“This is no longer a fringe, side issue for a lot of these groups,” Ziegler said of redefining abortion. “It’s a central plank of what they’re trying to do.”

Project 2025 also recommends that the federal government require insurers to cover “fertility awareness–based” birth-control methods. These non-hormonal methods often involve avoiding sex or using condoms on certain days of the month, and tend to be between 75% and 88% effective at preventing pregnancy, according to the American College of Obstetricians and Gynecologists. IUDs are more than 99% effective.

In 2024, legislators in five states introduced bills that specifically sought to restrict minors’ ability to access contraception, such as by mandating that physicians tell minor patients’ parents about their birth-control prescriptions. None of these bills advanced far in their state legislatures.

But in one case, litigation has succeeded where legislation has faltered. In March, the US court of appeals for the fifth circuit upheld a ruling that found Texas providers in the federal Title X network, the nation’s largest family-planning program, must obtain parental consent before they can dispense birth control to minors. Title X dates back to the 1970s and aims to provide free or subsidized contraception, STD screenings and other family-planning services to people regardless of age.

Trump’s first presidency took an axe to family-planning funding by writing new rules that forced almost one-third of clinics that received grants funding under Title X to leave the program. That left more than 1.5 million people without access to Title X-funded care, including its contraception services.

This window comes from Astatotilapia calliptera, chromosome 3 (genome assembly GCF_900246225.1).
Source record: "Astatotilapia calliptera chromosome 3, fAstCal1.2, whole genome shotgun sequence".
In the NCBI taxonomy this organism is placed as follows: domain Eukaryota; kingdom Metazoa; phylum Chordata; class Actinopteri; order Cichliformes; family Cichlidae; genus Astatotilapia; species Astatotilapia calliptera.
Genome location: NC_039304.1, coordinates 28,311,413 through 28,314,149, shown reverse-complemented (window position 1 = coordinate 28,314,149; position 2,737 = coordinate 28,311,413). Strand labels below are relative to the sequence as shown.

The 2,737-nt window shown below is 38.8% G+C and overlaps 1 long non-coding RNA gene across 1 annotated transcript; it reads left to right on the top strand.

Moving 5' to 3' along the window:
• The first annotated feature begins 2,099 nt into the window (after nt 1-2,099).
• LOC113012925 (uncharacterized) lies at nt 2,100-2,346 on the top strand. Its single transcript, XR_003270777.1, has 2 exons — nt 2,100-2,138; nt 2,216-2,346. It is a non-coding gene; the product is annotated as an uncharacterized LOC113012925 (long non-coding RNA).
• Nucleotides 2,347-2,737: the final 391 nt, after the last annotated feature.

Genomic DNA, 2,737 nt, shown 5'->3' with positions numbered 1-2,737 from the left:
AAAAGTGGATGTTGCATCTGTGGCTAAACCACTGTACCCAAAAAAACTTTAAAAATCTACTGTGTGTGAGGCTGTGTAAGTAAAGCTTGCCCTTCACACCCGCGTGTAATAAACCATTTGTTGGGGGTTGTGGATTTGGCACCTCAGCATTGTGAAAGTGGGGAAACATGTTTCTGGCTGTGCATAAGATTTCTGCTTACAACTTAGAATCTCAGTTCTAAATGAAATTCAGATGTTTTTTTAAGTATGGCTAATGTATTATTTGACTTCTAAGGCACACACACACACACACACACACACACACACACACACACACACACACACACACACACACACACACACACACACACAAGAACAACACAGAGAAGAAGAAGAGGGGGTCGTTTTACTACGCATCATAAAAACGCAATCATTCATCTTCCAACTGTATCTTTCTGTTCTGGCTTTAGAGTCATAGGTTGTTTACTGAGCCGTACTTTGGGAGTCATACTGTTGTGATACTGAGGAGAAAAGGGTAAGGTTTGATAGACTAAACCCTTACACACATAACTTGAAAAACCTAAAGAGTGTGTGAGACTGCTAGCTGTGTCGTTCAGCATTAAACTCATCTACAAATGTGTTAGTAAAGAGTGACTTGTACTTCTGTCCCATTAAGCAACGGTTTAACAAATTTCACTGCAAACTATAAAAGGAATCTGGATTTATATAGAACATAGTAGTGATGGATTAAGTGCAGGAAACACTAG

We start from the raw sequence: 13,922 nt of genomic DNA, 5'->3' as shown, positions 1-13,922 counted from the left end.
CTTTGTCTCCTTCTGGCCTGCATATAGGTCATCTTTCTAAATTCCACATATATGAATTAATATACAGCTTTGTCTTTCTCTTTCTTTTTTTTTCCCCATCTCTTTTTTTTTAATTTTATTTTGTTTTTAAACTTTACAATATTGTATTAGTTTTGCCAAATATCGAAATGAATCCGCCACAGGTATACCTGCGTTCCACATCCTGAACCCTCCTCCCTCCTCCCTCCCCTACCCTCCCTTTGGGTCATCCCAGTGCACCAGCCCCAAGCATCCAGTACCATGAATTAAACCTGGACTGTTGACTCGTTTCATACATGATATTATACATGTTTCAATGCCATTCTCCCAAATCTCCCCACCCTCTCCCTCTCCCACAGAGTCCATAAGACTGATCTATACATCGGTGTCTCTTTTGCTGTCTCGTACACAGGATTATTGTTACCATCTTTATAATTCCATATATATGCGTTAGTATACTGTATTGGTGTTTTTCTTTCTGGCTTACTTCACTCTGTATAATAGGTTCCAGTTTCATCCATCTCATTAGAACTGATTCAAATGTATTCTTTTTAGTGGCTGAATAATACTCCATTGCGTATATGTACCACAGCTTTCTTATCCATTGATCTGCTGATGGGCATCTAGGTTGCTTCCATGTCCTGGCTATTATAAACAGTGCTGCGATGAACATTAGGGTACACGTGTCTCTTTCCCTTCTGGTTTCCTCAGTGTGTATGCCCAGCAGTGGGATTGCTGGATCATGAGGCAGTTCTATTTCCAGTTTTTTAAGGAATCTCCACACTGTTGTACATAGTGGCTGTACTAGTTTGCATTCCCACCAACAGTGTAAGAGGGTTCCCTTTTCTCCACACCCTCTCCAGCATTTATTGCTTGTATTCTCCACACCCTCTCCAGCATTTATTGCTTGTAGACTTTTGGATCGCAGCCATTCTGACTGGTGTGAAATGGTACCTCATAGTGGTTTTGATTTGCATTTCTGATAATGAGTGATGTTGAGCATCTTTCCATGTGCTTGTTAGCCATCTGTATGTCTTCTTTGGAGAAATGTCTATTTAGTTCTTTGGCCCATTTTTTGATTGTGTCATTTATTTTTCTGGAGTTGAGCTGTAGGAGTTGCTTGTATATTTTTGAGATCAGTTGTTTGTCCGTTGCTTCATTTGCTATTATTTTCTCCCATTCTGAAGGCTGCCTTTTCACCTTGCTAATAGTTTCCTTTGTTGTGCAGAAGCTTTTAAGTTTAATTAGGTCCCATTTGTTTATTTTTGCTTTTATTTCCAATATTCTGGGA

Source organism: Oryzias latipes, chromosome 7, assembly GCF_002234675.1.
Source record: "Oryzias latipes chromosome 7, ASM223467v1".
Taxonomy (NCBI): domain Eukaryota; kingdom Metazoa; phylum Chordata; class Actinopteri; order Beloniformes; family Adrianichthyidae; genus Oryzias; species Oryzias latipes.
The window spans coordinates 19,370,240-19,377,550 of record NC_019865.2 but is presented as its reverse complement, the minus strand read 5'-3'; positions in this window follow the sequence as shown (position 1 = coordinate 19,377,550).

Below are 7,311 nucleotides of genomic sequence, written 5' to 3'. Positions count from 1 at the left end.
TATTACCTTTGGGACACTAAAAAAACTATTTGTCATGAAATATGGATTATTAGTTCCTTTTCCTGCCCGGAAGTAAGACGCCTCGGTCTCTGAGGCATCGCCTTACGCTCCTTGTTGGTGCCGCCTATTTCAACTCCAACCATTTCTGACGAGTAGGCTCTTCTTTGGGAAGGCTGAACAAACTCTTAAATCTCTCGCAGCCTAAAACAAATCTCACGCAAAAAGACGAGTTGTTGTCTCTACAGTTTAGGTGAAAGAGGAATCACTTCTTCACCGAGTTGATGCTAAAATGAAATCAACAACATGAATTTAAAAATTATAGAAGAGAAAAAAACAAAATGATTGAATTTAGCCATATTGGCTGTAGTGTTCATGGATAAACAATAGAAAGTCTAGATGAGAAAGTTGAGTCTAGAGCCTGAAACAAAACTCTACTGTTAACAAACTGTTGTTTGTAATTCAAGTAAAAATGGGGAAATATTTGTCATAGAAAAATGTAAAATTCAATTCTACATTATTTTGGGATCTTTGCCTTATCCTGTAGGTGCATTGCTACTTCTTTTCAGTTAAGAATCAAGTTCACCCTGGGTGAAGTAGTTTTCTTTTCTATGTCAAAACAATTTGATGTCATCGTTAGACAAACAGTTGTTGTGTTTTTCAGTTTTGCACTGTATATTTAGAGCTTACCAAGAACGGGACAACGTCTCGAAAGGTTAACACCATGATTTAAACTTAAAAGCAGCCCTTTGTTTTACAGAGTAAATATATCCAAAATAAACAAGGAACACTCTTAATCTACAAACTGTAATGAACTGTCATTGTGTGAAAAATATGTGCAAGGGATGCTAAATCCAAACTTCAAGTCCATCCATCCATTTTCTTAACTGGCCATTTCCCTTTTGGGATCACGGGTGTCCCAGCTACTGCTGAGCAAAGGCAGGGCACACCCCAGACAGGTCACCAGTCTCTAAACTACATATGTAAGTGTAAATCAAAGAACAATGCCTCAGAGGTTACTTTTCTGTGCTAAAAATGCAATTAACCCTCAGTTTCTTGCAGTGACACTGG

When Joe Biden won the White House, he rolled back Trump’s changes to Title X. But Project 2025 suggests the federal government revive them. Title X, the playbook adds, should be “reframed with a focus on better education around fertility awareness and holistic family planning”, while clinics it funds should stress the “importance of marriage”.

“I do feel like birth-control access is being chipped away at, much the same way that Roe was,” said Kelsey Grimes, senior counsel at the National Women’s Law Center. “But I think that people – and by people, I mean legislators and the general public to some degree – don’t really believe that birth control is threatened the same way.”